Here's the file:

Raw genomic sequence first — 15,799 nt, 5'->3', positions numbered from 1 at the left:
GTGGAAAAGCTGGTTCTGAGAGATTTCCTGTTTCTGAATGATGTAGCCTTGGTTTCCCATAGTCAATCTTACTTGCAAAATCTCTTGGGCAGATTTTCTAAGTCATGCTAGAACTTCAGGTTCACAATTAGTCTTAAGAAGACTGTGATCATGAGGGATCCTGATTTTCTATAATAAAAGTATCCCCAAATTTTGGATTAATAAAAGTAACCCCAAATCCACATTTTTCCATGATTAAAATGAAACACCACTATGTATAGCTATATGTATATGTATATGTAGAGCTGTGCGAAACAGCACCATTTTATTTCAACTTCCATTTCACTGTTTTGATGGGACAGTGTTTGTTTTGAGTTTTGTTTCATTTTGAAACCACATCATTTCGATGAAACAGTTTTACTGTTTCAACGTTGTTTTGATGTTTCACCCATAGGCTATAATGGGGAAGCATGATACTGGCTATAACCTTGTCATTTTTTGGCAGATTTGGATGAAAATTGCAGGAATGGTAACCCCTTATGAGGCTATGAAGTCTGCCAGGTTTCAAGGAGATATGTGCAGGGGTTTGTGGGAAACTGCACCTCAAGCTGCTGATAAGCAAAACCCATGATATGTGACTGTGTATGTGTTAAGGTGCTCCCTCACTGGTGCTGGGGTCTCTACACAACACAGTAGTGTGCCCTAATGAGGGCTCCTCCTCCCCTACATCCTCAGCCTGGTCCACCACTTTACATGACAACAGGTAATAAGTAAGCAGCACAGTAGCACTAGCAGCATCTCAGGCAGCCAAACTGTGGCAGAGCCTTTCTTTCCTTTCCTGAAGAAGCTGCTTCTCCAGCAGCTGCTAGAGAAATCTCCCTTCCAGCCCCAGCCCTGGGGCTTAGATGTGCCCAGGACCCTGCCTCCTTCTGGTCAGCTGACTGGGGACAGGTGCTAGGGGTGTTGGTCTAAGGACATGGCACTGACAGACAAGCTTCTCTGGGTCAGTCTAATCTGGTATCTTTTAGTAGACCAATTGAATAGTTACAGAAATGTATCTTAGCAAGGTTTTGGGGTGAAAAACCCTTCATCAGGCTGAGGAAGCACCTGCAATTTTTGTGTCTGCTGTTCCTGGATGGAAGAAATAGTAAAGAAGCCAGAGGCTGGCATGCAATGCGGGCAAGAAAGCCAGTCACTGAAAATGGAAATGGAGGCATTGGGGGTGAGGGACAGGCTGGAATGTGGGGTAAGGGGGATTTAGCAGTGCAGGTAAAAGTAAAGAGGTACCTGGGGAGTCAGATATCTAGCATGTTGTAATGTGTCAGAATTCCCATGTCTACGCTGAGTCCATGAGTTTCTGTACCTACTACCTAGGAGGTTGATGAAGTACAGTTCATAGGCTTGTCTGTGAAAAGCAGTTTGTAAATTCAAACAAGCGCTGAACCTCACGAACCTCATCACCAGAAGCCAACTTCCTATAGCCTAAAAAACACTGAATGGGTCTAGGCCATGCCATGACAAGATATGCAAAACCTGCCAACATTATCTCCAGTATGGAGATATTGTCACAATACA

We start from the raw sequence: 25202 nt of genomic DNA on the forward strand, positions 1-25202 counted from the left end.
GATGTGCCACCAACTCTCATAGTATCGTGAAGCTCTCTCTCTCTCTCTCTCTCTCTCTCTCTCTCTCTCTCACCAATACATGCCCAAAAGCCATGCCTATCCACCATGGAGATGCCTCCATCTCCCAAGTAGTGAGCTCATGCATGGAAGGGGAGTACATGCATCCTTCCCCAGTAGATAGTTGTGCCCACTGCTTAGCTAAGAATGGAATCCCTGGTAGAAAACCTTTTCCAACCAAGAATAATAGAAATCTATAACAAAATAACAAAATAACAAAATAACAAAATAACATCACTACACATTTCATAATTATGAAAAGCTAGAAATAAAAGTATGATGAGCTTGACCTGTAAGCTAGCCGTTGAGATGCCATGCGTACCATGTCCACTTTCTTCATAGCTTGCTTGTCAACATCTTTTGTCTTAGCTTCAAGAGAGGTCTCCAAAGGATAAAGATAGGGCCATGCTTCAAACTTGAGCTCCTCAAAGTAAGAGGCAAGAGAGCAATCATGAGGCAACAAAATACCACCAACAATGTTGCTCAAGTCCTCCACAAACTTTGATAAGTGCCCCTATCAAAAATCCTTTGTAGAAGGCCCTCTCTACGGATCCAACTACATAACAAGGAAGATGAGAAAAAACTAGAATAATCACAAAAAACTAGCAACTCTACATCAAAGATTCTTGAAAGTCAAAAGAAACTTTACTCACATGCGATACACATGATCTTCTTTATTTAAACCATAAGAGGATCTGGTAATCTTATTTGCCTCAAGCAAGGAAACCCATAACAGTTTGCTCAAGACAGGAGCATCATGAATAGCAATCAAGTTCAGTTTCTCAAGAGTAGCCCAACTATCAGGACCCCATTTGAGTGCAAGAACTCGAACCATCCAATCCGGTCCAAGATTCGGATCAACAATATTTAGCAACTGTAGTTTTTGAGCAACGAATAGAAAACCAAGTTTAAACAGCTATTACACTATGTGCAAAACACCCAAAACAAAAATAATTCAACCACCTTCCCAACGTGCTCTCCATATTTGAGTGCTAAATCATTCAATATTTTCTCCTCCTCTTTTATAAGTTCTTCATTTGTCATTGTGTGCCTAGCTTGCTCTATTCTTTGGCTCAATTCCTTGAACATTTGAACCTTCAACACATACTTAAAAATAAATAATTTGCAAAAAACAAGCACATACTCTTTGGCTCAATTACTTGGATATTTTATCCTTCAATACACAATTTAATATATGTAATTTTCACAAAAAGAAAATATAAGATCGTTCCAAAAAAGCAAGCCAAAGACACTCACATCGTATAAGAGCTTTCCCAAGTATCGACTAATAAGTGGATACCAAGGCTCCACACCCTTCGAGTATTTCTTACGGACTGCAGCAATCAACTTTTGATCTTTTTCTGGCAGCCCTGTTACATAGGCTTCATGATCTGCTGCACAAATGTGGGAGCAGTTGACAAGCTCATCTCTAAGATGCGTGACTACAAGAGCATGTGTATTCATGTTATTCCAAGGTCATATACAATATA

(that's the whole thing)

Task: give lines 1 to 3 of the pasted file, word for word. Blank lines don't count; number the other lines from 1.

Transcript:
Raw genomic sequence first — 15,799 nt, 5'->3', positions numbered from 1 at the left:
GTGGAAAAGCTGGTTCTGAGAGATTTCCTGTTTCTGAATGATGTAGCCTTGGTTTCCCATAGTCAATCTTACTTGCAAAATCTCTTGGGCAGATTTTCTAAGTCATGCTAGAACTTCAGGTTCACAATTAGTCTTAAGAAGACTGTGATCATGAGGGATCCTGATTTTCTATAATAAAAGTATCCCCAAATTTTGGATTAATAAAAGTAACCCCAAATCCACATTTTTCCATGATTAAAATGAAACACCACTATGTATAGCTATATGTATATGTATATGTAGAGCTGTGCGAAACAGCACCATTTTATTTCAACTTCCATTTCACTGTTTTGATGGGACAGTGTTTGTTTTGAGTTTTGTTTCATTTTGAAACCACATCATTTCGATGAAACAGTTTTACTGTTTCAACGTTGTTTTGATGTTTCACCCATAGGCTATAATGGGGAAGCATGATACTGGCTATAACCTTGTCATTTTTTGGCAGATTTGGATGAAAATTGCAGGAATGGTAACCCCTTATGAGGCTATGAAGTCTGCCAGGTTTCAAGGAGATATGTGCAGGGGTTTGTGGGAAACTGCACCTCAAGCTGCTGATAAGCAAAACCCATGATATGTGACTGTGTATGTGTTAAGGTGCTCCCTCACTGGTGCTGGGGTCTCTACACAACACAGTAGTGTGCCCTAATGAGGGCTCCTCCTCCCCTACATCCTCAGCCTGGTCCACCACTTTACATGACAACAGGTAATAAGTAAGCAGCACAGTAGCACTAGCAGCATCTCAGGCAGCCAAACTGTGGCAGAGCCTTTCTTTCCTTTCCTGAAGAAGCTGCTTCTCCAGCAGCTGCTAGAGAAATCTCCCTTCCAGCCCCAGCCCTGGGGCTTAGATGTGCCCAGGACCCTGCCTCCTTCTGGTCAGCTGACTGGGGACAGGTGCTAGGGGTGTTGGTCTAAGGACATGGCACTGACAGACAAGCTTCTCTGGGTCAGTCTAATCTGGTATCTTTTAGTAGACCAATTGAATAGTTACAGAAATGTATCTTAGCAAGGTTTTGGGGTGAAAAACCCTTCATCAGGCTGAGGAAGCACCTGCAATTTTTGTGTCTGCTGTTCCTGGATGGAAGAAATAGTAAAGAAGCCAGAGGCTGGCATGCAATGCGGGCAAGAAAGCCAGTCACTGAAAATGGAAATGGAGGCATTGGGGGTGAGGGACAGGCTGGAATGTGGGGTAAGGGGGATTTAGCAGTGCAGGTAAAAGTAAAGAGGTACCTGGGGAGTCAGATATCTAGCATGTTGTAATGTGTCAGAATTCCCATGTCTACGCTGAGTCCATGAGTTTCTGTACCTACTACCTAGGAGGTTGATGAAGTACAGTTCATAGGCTTGTCTGTGAAAAGCAGTTTGTAAATTCAAACAAGCGCTGAACCTCACGAACCTCATCACCAGAAGCCAACTTCCTATAGCCTAAAAAACACTGAATGGGTCTAGGCCATGCCATGACAAGATATGCAAAACCTGCCAACATTATCTCCAGTATGGAGATATTGTCACAATACA

We start from the raw sequence: 25202 nt of genomic DNA on the forward strand, positions 1-25202 counted from the left end.